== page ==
Issue

Climate Change

Earth's average temperature has risen approximately one degree Fahrenheit in the last fifty years. By the end of this century, it will be several degrees higher, according to the latest climate research.

But global warming is doing more than simply making things a little warmer. It's changing rainfall, causing heat waves, and making sea level rise, all of which create human suffering.

Climate Change brings together reporting from Pulitzer Center grantees on the abilities of communities in diverse regions to bounce back and adapt to impacts of climate change: One highlight includes in-depth reporting on global warming in France, southern Africa, Bangladesh, and India, produced by Daniel Grossman in partnership with WBUR.

Our journalists investigate climate change in the Arctic—the effects on indigenous communities, the destruction of the fragile natural environment, and the conflict between humans and polar bears. One interactive, award-winning multimedia project, "Sea Change," looks at ocean acidification, its impact on fishing, people's livelihoods, and food security. The documentary "Easy Like Water" features a solar-powered school boat in Bangladesh, where flooding may create 20 million "climate refugees" by mid-century.

Other topics covered here range from the future of the residents of Kiribati, a low-lying island nation in the Pacific, to the biological diversity of the rainforest in Peru, and the psychological effects of climate change on the inhabitants of Australia and Fiji.

 

Climate Change

Troubled Waters: Lake Victoria Threatened

East Africa's Lake Victoria is the world's largest tropical lake—but some experts think it may disappear within twenty years.

Water levels have dropped dramatically in recent years thanks to climate change, hydroelectric dam projects and increasing pressure on the lake's threatened resources. The crisis endangers the livelihood of the more than 30 million people who rely on the lake for food and work.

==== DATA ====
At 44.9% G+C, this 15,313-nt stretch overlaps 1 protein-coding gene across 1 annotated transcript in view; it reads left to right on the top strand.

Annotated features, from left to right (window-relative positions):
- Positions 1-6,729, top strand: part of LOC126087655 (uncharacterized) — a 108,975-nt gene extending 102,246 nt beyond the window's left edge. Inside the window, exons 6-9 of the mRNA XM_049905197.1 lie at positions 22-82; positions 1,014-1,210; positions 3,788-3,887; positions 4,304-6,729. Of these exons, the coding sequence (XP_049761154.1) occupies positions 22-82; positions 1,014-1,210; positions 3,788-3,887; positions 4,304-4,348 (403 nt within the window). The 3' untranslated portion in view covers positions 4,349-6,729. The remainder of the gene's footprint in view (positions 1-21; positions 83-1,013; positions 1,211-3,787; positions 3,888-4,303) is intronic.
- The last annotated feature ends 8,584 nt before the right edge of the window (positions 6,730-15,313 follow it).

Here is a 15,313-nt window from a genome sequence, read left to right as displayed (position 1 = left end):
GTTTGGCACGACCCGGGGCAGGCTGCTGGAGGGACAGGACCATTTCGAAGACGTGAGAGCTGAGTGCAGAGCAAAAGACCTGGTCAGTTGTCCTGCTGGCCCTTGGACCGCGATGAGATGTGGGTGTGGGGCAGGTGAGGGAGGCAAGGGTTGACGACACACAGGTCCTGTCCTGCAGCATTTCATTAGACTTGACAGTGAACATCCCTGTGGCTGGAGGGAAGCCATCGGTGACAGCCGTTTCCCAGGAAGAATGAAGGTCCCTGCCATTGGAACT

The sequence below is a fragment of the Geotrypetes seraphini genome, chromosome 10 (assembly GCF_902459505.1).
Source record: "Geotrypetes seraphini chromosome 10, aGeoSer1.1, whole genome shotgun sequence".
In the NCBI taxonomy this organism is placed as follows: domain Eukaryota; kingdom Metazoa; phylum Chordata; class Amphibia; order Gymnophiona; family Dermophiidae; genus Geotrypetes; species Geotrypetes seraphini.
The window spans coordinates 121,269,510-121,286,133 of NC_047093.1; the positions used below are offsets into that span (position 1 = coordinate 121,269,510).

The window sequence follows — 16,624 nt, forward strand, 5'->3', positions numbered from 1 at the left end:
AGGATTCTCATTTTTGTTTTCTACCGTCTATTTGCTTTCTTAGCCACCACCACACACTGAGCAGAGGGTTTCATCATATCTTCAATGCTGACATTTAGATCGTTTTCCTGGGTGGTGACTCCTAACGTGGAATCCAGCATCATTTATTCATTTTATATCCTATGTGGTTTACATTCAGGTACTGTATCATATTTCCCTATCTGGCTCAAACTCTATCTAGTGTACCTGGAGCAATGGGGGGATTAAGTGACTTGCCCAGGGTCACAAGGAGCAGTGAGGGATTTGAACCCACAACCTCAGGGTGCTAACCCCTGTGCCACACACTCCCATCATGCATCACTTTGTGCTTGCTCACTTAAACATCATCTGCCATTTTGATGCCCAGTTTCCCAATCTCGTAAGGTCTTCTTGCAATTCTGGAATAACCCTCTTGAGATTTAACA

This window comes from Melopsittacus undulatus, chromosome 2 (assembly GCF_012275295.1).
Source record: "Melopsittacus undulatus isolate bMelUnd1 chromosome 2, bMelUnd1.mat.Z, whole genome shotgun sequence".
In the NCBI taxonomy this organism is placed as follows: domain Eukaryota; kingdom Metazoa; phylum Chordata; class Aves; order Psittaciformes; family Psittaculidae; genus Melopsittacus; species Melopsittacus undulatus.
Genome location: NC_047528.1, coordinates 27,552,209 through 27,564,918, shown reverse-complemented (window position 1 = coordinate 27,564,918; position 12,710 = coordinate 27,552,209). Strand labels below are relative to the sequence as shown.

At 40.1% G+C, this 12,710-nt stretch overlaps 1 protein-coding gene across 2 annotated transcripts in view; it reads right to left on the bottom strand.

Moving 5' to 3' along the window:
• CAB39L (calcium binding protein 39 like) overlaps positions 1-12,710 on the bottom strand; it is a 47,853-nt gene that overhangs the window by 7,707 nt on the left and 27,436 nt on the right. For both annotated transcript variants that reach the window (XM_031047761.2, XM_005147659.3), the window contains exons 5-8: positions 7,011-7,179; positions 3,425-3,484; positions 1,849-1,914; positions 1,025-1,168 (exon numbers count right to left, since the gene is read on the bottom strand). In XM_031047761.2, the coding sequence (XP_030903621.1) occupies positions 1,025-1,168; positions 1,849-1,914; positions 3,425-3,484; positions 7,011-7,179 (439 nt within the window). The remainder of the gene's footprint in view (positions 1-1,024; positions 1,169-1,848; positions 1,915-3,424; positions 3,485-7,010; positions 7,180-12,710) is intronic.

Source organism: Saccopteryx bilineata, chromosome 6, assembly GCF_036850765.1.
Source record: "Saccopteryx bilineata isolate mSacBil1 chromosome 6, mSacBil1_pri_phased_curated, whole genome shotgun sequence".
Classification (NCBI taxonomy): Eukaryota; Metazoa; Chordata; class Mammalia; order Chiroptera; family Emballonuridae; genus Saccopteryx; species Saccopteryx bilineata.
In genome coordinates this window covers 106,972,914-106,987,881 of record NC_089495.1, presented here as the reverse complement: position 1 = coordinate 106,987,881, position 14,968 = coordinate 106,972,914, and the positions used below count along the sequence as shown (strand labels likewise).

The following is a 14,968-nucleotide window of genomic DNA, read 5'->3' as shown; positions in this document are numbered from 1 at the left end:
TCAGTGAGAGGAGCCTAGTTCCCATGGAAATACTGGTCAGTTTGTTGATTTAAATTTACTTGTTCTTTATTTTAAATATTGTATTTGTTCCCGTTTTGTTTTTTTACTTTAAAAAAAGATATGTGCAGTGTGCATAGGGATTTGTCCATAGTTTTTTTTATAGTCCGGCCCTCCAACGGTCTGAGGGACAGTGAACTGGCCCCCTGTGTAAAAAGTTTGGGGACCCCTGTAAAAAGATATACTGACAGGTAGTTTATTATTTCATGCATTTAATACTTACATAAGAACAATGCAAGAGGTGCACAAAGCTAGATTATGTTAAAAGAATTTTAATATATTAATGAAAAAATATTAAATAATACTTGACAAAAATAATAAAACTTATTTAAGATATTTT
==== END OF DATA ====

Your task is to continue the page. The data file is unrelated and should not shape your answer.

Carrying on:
Kenya: Disappearing Lake

Chala Ahmed had a dream. He wanted to build a waterfront home for his family on the shores of Lake Haramaya, in eastern Ethiopia. Now, that's impossible. The lake has dried up. Lakes around the world are shrinking. Some blame climate change. Others believe poor water mismanagement is the root of the problem. Whatever the cause, the shrinking water supply is affecting communities across the globe. Jessica Partnow reports from Ethiopia.

In Focus: Water Wars

World Water Day on March 22 reminds us of the 1 billion people on Earth who lack easy access to the water most of us take for granted. Global climate change is making that struggle worse, as we see in this report from the rugged region of southern Ethiopia, where drought is drying up wells, threatening an ancient way of life and fueling conflict.

If you can not access the video on YouTube, you can download a wmv file.

Credits:
Special thanks to Salihu Sultan and the Ethiopian Red Cross

A Treacherous Trek to the Crater's Edge

"Just breathe," I comforted myself as I shuffled slowly through the dusty gravel. "One breath with each step," I repeated raggedly as 50 pounds of brackish water sloshed rhythmically against the sides of the muddy yellow jerrycan strapped to my back.

Sweat rolled down my hairline, dropped from my forehead and splashed in a shape like raindrops on the gray slate beneath me. To keep from slipping, I tried to follow exactly in the footsteps of the cracked plastic sandals in front of me.

Museveni's Dams a Threat to Lake Victoria

As the first rays of sunlight streak into Lake Victoria, Idi Otwoma and his two sons leave their village, pick up their nets and board their old wooden boat for the port of Kisumu.

The sales from his catch put bread on the table for his family of two wives, eight children and nine grandchildren.

But in the last few years, the seasoned fisherman has barely caught enough fish to feed his family. The catch is dwindling and this is becoming a tall order for Idi and his sons.

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